Evidence on river flow levels and other forms of climate indicators suggest significant variation in climate and water availability within the Bronze Age period. Intermittent deterioration in climate appears to have contributed to periodic crises (toward the ends of the fourth, third, and second millennia, as well as in the middle of the second millennium) manifested throughout the Near East. These periodic crises are associated variably with hinterland pressures on urban centers, governmental collapse, and, to a lesser extent, economic contraction. Climate was probably not the primary driver of these times of troubles, but climatic deterioration systematically made things worse.
William R. Thompson
In this article I examine how long-term economic strategies in the Bronze Age of northern Europe between 2300 and 500 BCE transformed the environment and thus created and imposed new ecological constraints that finally led to a major social transformation and a "dark age" that became the start of the new long-term cycle of the Iron Age. During the last 30 years hundreds of well-excavated farmsteads and houses from south Scandinavia have made it possible to reconstruct the size and the structure of settlement and individual households through time. During the same period numerous pollen diagrams have established the history of vegetation and environmental changes. I will therefore use the size of individual households or farmsteads as a parameter of economic strength, and to this I add the role of metal as a triggering factor in the economy, especially after 1700 BCE when a full-scale bronze technology was adopted and after 500 BCE when it was replaced by iron as the dominant metal. A major theoretical concern is the relationships between micro- and macroeconomic changes and how they articulated in economic practices. Finally the nature of the "dark age" during the beginning of the Iron Age will be discussed, referring to Sing Chew's use of the concept (Chew 2006).
La civilisation de l'Oxus
The Bronze Age civilisation of Central Asia developed during the second half of the third millennium BC. Besides elements resembling Middle Eastern contemporary civilisations (e.g. economy, art), it displays also some peculiarities resembling earlier periods (e.g. importance of hunting), as well as specific steppe relations (e.g. pottery, horses) and purely local traits (e.g. animal burials, camel domestication, lapis lazuli, tin trade). This original 'Oxus civilisation' raises a number of issues related to environmental (arid period), ethno-linguistic (Indo-Iranian), historical (chronology, origin, decline) and methodological problems, such as its place in a neo-evolutionist scheme as a manifestation of a proto-urban phenomenon. The longue durée, revisited as a system in the Middle Asian interaction sphere, seems a promising way of understanding this civilisation.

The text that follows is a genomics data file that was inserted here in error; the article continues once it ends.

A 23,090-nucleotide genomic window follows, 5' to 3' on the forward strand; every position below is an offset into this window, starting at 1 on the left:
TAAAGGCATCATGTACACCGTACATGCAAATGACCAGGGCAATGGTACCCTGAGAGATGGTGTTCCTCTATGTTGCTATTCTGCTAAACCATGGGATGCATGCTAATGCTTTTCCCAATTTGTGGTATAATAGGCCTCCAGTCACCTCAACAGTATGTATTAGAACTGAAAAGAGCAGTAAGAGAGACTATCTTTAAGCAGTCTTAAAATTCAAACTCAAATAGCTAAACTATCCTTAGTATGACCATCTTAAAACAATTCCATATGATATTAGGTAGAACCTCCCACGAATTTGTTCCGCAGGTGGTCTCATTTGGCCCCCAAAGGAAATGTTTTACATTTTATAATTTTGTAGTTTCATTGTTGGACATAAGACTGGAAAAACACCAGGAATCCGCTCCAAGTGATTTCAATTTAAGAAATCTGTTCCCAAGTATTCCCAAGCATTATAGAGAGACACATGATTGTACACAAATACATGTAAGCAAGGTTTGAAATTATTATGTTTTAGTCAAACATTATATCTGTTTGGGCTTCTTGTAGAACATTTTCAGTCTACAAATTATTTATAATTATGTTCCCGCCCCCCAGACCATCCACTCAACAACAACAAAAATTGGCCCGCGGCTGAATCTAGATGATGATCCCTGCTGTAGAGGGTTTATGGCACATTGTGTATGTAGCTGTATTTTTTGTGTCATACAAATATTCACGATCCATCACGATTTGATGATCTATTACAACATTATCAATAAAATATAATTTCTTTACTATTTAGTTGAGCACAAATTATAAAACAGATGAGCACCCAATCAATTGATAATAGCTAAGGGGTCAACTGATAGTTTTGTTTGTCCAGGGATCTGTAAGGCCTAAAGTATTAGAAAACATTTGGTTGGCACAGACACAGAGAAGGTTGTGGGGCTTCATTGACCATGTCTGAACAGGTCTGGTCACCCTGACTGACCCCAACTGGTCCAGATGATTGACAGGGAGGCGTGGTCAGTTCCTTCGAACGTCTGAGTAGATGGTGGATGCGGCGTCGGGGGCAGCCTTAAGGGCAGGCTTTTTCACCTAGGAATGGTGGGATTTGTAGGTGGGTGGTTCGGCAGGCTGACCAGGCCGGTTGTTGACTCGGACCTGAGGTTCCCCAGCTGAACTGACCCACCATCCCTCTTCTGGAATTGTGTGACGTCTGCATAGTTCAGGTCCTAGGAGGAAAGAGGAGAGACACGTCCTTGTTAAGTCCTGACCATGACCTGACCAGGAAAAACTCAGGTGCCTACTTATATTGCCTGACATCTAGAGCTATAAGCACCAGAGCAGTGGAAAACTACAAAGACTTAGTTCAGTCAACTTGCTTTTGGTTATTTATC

A Comparison of Okvik/Old Bering Sea and Liangzhu Ritual Art
One of the central decorative features of the Okvik/Old Bering Sea (OBS) Eskimo art is a theriomorphic design with an eyelike circle-dot motif. Seventy-five years ago, Henry B. Collins proposed the resemblance between OBS animal motifs and the Taotie (or t'ao t'ieh) faces on Chinese Shang and Zhou bronze wares. However, today his conclusion is based on outdated archaeological data. New evidence in recent decades indicates that the Chinese Bronze Age Taotie originated from mask-like imagery on jade objects of the Liangzhu Neolithic culture, third millennium BC in the Lower Yangtze River region. Comparative studies suggest more similarities in artistic designs between Okvik/OBS and Liangzhu jade than between Okvik/OBS culture and the Shang/Zhou Bronze Age cultures. The prototype theriomorphic design in Okvik/OBS Eskimo art, therefore, may originate from Liangzhu rather than from Shang and Zhou.
Many aspects of culture that we are used to interpreting in essentialist or even tacitly evolutionist terms might better be seen as acts of self-conscious rejection, or as formed through a schizmogenetic process of mutual definition against the values of neighbouring societies. What have been called 'heroic societies', for instance, seem to have formed in conscious rejection of the values of urban civilizations of the Bronze Age. A consideration of the origins and early history of the Malagasy suggests a conscious rejection of the world of the Islamic ecumene of the Indian Ocean, effecting a social order that could justifiably be described as self-consciously anti-heroic.